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Review of 2016 and what lies ahead Print
Thursday, 12 January 2017
Dear Friend,
            2016 is the year China's President Xi Jinping extended his China dream outside of China in implementing his Document No. 9 directives against constitutionality, universal values, press freedom, civil society and analysis of historical errors.
             It began with parades on television of the five Hong Kong booksellers who were kidnapped in 2015, "admitting" that they had gone to China "willingly" to "confess" their "crimes" against the state. 
             Even before the subsequent appearance of one of the kidnapped booksellers Lam Wingkee in Hong Kong, who recounted his ordeal indicating that he was given a script to memorize on television, few believed such theater of the absurd. 
             The attempt to stop the publishing of the book "Xi Jinping and His Lovers" and other banned books backfired, garnering more than a million Google search results.
             President Xi Jinping should release Gui Minhai, the last detained kidnapped booksellers, asap before the coming fall's 19th National Congress of the Chinese Communist Party so this debacle will not hang over his head.
             Of course, the use of forced confession did not limit to the Hong Kong booksellers.  Wang Yu, a human rights lawyer, appeared on television in August renouncing her legal work after her son was picked up in Myanmar.  One of her last cases involved sexual assault of six underage girls and their school principal who took them to a hotel and offered them to government officials. 
             President Xi Jinping's campaign against corruption to catch 'tigers' and 'flies' should include those 'mosquitoes' that Wang Yu exposed.  These 'mosquitoes' not only committed crimes against the Chinese people but contribute to the moral corruption of China's society. 
             While in Ottawa in June this year, China's foreign minister Wang Yi was asked about human rights issues in China, in particular, the case of the kidnapped booksellers. He angrily avoided the question by pointing out that China had lifted millions out of poverty. 
              However, Wang Yi's comment will bring up the question as to who caused these people their misery in the first place.  The Chinese Communist Party's policies of various historic anti movements, Great Leap Forward, the Great Famine of 1958-1962, the Cultural Revolution, etc. caused the death of 70 million people and brought China to the brink of economic collapse even as Hong Kong, despite having to deal with the constant influx of refugees from China, became a world financial center and with Taiwan, Singapore, South Korea as the four Asian economic tigers of the second half of the 20th century.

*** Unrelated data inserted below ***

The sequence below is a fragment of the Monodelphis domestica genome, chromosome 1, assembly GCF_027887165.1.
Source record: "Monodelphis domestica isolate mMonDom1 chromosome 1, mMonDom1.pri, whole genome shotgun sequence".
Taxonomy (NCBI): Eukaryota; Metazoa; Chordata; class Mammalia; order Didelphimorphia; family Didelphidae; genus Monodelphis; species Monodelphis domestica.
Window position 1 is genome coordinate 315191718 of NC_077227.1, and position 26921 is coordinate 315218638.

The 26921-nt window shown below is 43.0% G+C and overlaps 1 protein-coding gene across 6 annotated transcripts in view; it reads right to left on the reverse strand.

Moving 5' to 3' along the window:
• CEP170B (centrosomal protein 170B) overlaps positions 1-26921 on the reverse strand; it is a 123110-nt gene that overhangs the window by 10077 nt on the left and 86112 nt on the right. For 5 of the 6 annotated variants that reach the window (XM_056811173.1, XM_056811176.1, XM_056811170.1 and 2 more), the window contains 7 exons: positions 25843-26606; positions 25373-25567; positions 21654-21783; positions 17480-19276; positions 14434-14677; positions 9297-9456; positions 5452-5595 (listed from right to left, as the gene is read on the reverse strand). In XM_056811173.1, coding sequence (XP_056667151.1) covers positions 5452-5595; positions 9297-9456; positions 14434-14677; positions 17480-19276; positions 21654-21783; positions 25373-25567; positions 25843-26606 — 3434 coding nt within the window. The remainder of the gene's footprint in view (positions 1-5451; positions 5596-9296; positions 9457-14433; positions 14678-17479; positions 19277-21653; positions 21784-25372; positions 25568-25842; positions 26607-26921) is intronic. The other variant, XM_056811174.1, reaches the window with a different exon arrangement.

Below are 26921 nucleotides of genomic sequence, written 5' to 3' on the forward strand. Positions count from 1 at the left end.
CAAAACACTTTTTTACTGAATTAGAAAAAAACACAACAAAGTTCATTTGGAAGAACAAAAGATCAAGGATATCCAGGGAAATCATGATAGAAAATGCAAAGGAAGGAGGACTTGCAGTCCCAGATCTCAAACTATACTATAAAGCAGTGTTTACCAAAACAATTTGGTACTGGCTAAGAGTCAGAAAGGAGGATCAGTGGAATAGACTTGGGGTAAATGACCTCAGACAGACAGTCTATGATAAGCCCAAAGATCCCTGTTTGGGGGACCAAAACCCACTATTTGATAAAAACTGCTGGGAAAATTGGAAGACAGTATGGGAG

In the same press conference, Wang Yi told the reporter, "... it is the Chinese people who are in the best situation, in the best position to have a say about China’s human rights situation.”  What if the reporter followed up with this question, "May I ask the Nobel Peace Laureate Liu Xiaobo about that issue?"  What was Wang Yi going to say?  "Sorry, Liu Xiaobo is unavailable. He has been sentenced to eleven years in prison for writing about China's human rights situation."
             Lancôme, the French cosmetic company, canceled a Hong Kong event with singer Denis Ho after China's state owned newspaper Global Times complained about her support for democracy.  As a result, Lancôme and its parent company L’Oréa had to face the company's worst public relations nightmare especially when a French citizen started a Change.org petition to boycott the company garnering more than 86,000 signatures world wide. 
             Listerin, another brand, on the other hand, ignored China's pressure.
             Lesson to global businesses:  weigh your options carefully, one will never recover from a tainted reputation.  Furthermore, those who comment on the internet in China's state owned media, are often members of the 50 Cent Party, paid commentators or public employees who are expected to write comments as part of their official duties. A research has shown that China generated 450 million fake comments each year.
             The Academy of Motion Picture, in awarding an honorary Oscar to kung fu star Jackie Chan who famously declared that Chinese need to be controlled, has in effect become China's partner in propaganda.             
             Continuing with Xi's campaign against civil society, a new law has come in effect in China in 2017 that mandates an approved Chinese sponsor for any foreign NGOs in China with the sole purpose of having the Chinese Communist Party oversee the NGO's activities regardless of the NGO's purpose.  The law gives the police power to investigate the NGOs and its intentional vague language allows the court to interpret the law any way it pleases.
             With 2017 barely starting, Apple Inc. already succumbed to China's demand and removed the New York Times from its App Store.  What Apple does not recognize is that as Apple slowly but surely loose its distinction from Huawei whose founder was a member of the Peoples' Liberation Army, China's consumers may abandon Apple.
             What will 2017 hold for the future of China?  With thugs increasingly used by the government to carry out China's extrajudicial punishments, the government will see its own mandate to govern slowly eroding to the point where government officials are beholden to the growing power of the thugs. 
             Until the Chinese Communist Party begins to recognize the importance of a civil society, China will see more and more of their best and brightest leaving their motherland for a more secure future for themselves and for their children.
Ann Lau
Chair, Visual Artists Guild

        
 

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